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100 day countdown

The 100 day countdown is an important factor for stem cell transplant patients. Firstly, 100 days is when a bone marrow aspiration will take place to determine the early success of the transplant. Secondly, it is a marker determining Graft versus Host Disease (GvHD). Acute - Graft versus Host Disease occurs within the first 100 days Chronic - Graft versus Host Disease occurs after the first 100 days It is difficult to say who will develop GvHD after a transplant, but somewhere between one and four out of every five people (20 to 80 per cent) having a donor transplant will develop some degree of GvHD. Some people have a very mild form which doesn’t last long. For others, GvHD can be severe.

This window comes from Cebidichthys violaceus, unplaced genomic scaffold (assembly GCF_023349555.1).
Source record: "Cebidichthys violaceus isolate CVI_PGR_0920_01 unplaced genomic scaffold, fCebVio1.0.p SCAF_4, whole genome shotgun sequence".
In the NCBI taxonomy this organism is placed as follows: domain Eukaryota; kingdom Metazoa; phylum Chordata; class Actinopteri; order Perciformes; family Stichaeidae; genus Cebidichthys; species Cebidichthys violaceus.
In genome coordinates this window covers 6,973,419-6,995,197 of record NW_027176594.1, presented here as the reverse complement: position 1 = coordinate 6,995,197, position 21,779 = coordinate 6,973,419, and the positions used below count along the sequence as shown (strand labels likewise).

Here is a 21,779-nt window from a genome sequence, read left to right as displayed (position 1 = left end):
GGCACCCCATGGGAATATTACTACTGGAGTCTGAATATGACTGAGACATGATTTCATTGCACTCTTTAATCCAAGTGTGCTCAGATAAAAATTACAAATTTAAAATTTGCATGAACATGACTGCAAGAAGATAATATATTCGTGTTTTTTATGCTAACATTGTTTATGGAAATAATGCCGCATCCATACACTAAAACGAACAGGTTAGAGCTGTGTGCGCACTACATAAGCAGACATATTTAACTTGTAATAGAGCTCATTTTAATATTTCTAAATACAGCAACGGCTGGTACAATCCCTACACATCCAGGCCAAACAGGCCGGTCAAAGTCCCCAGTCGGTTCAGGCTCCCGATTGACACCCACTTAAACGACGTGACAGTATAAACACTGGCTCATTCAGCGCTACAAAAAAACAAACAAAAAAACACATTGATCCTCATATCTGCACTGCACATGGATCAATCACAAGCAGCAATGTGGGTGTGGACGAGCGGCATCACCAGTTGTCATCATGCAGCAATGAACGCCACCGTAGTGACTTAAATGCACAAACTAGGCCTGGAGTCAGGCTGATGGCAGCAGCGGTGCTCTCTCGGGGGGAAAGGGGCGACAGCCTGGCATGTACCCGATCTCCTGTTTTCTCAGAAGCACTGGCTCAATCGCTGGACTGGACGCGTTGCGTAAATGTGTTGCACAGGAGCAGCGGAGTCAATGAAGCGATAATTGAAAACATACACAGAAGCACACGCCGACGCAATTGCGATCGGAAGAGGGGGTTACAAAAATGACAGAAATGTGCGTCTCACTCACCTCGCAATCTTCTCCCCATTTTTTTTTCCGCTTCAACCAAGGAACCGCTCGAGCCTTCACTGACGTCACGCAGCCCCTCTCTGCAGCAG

Acute GvHD: Acute GvHD often starts with a rash on the palms of your hands and soles of your feet. Or you may have a rash on your face. The rash may be itchy. Acute GvHD may also affect your mouth, gut (digestive system) and liver, as well as your skin. This can cause diarrhoea, nausea, loss of appetite, and yellowing of the skin (jaundice). Chronic GvHD Chronic GvHD can follow acute GvHD. It can appear several months after your transplant, even if you’ve not had the acute form. But you are more likely to get chronic GvHD if you have had acute GvHD. Like acute GvHD it may affect your skin, gut, liver or mouth. But it can also affect other parts of your body, such as your eyes, lungs and joints. Chronic GvHD may be mild or severe, and for some people can go on for several months or even years. For more information, click on the icon below